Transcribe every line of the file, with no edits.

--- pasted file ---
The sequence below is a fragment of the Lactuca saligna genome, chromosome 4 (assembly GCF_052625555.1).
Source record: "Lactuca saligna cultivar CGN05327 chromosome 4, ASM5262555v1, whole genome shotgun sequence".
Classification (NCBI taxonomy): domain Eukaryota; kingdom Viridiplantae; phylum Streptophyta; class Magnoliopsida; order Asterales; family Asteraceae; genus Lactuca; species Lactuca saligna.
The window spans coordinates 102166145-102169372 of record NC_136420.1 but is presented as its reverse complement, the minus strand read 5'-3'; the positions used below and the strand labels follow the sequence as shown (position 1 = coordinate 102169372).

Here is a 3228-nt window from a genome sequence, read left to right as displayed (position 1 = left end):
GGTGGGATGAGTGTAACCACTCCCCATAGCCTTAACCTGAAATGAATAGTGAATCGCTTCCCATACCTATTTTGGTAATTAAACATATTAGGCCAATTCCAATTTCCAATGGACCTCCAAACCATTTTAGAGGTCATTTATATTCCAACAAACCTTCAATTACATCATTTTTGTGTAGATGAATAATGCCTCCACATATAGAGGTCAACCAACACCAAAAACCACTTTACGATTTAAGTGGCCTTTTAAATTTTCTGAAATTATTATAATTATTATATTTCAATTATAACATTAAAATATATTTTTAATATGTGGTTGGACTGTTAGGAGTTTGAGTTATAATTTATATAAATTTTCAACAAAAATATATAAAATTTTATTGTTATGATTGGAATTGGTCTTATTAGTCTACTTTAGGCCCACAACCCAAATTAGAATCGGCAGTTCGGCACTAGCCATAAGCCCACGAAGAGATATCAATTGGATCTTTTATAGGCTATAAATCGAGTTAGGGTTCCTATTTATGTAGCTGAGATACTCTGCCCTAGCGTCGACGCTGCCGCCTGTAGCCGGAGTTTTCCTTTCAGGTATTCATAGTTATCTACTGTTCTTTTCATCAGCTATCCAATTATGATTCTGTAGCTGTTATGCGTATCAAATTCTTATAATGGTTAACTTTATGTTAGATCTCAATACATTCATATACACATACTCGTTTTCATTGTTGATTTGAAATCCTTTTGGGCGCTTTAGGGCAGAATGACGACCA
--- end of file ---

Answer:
The sequence below is a fragment of the Lactuca saligna genome, chromosome 4 (assembly GCF_052625555.1).
Source record: "Lactuca saligna cultivar CGN05327 chromosome 4, ASM5262555v1, whole genome shotgun sequence".
Classification (NCBI taxonomy): domain Eukaryota; kingdom Viridiplantae; phylum Streptophyta; class Magnoliopsida; order Asterales; family Asteraceae; genus Lactuca; species Lactuca saligna.
The window spans coordinates 102166145-102169372 of record NC_136420.1 but is presented as its reverse complement, the minus strand read 5'-3'; the positions used below and the strand labels follow the sequence as shown (position 1 = coordinate 102169372).

Here is a 3228-nt window from a genome sequence, read left to right as displayed (position 1 = left end):
GGTGGGATGAGTGTAACCACTCCCCATAGCCTTAACCTGAAATGAATAGTGAATCGCTTCCCATACCTATTTTGGTAATTAAACATATTAGGCCAATTCCAATTTCCAATGGACCTCCAAACCATTTTAGAGGTCATTTATATTCCAACAAACCTTCAATTACATCATTTTTGTGTAGATGAATAATGCCTCCACATATAGAGGTCAACCAACACCAAAAACCACTTTACGATTTAAGTGGCCTTTTAAATTTTCTGAAATTATTATAATTATTATATTTCAATTATAACATTAAAATATATTTTTAATATGTGGTTGGACTGTTAGGAGTTTGAGTTATAATTTATATAAATTTTCAACAAAAATATATAAAATTTTATTGTTATGATTGGAATTGGTCTTATTAGTCTACTTTAGGCCCACAACCCAAATTAGAATCGGCAGTTCGGCACTAGCCATAAGCCCACGAAGAGATATCAATTGGATCTTTTATAGGCTATAAATCGAGTTAGGGTTCCTATTTATGTAGCTGAGATACTCTGCCCTAGCGTCGACGCTGCCGCCTGTAGCCGGAGTTTTCCTTTCAGGTATTCATAGTTATCTACTGTTCTTTTCATCAGCTATCCAATTATGATTCTGTAGCTGTTATGCGTATCAAATTCTTATAATGGTTAACTTTATGTTAGATCTCAATACATTCATATACACATACTCGTTTTCATTGTTGATTTGAAATCCTTTTGGGCGCTTTAGGGCAGAATGACGACCA